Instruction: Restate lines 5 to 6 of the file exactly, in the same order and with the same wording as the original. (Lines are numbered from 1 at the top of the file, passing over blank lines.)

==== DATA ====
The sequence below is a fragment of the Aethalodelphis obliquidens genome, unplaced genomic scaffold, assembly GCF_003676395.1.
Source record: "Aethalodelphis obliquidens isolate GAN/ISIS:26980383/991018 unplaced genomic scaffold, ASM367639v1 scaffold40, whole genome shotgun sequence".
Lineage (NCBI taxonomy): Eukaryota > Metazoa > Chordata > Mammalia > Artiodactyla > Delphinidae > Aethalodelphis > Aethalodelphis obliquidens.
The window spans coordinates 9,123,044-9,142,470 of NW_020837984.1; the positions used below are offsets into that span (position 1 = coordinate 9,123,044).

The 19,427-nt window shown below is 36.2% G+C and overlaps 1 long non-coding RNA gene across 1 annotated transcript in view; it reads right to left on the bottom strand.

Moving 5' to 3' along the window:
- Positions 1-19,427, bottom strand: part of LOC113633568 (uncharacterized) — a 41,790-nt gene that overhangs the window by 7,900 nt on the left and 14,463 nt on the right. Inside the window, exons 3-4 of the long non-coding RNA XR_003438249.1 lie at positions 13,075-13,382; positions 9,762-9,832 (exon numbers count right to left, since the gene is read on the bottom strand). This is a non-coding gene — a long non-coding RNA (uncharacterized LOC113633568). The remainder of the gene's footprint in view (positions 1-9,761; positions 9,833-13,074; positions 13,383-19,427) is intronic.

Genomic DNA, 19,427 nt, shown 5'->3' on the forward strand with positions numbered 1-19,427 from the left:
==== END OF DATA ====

The 19,427-nt window shown below is 36.2% G+C and overlaps 1 long non-coding RNA gene across 1 annotated transcript in view; it reads right to left on the bottom strand.

Moving 5' to 3' along the window: